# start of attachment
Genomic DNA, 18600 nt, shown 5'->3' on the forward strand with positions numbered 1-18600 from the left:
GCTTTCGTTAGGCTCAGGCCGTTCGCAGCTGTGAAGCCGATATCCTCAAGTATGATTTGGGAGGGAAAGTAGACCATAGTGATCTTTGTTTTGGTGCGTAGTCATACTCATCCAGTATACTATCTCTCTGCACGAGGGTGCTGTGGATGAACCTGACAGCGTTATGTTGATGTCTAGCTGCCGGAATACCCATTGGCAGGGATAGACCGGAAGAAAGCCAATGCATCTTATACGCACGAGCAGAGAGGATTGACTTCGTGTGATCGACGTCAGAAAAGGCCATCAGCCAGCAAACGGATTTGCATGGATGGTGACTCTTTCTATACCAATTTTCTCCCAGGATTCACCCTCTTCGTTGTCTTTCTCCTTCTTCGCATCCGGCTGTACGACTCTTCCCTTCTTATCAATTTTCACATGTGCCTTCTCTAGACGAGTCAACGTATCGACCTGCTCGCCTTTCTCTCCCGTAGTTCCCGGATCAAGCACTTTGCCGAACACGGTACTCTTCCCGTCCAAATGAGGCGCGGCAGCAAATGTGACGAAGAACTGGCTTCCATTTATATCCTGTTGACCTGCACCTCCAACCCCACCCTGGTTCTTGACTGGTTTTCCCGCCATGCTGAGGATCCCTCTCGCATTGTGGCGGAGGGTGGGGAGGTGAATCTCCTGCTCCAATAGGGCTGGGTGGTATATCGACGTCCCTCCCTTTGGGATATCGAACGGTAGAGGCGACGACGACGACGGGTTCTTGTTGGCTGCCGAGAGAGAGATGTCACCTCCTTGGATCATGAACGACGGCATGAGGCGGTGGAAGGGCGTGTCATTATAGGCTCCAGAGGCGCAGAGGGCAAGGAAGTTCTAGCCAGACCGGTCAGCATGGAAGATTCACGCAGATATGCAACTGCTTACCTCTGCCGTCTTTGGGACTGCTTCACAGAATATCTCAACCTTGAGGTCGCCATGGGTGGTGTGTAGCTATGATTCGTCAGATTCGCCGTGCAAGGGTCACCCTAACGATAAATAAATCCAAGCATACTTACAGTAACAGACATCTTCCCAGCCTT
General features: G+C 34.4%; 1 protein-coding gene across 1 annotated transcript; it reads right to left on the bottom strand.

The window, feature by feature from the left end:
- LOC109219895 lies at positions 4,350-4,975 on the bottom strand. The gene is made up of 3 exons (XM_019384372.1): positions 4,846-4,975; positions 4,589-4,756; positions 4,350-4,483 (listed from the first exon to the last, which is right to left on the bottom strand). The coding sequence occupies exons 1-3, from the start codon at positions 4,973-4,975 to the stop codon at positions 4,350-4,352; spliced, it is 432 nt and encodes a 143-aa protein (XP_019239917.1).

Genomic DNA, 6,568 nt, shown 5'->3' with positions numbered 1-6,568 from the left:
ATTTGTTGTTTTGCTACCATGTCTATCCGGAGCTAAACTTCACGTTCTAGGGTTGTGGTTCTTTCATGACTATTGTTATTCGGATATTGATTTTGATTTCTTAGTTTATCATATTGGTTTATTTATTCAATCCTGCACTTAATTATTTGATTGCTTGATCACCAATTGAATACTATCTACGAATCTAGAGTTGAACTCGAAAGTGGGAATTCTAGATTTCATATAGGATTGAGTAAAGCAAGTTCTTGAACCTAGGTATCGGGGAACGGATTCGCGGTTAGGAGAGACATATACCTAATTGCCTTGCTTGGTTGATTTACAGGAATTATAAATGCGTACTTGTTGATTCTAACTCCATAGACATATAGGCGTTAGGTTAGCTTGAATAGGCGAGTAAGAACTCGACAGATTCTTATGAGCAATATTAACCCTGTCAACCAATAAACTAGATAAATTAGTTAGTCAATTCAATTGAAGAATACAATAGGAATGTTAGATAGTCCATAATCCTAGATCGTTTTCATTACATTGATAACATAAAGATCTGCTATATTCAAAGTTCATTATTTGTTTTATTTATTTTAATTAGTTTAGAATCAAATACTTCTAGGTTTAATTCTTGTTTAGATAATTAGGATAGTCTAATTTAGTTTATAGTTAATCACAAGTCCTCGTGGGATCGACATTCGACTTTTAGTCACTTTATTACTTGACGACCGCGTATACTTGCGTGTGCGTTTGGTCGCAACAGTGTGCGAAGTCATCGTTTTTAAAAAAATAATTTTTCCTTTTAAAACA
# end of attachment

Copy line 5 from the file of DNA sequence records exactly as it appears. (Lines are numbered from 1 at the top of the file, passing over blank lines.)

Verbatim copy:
- LOC109219895 lies at positions 4,350-4,975 on the bottom strand. The gene is made up of 3 exons (XM_019384372.1): positions 4,846-4,975; positions 4,589-4,756; positions 4,350-4,483 (listed from the first exon to the last, which is right to left on the bottom strand). The coding sequence occupies exons 1-3, from the start codon at positions 4,973-4,975 to the stop codon at positions 4,350-4,352; spliced, it is 432 nt and encodes a 143-aa protein (XP_019239917.1).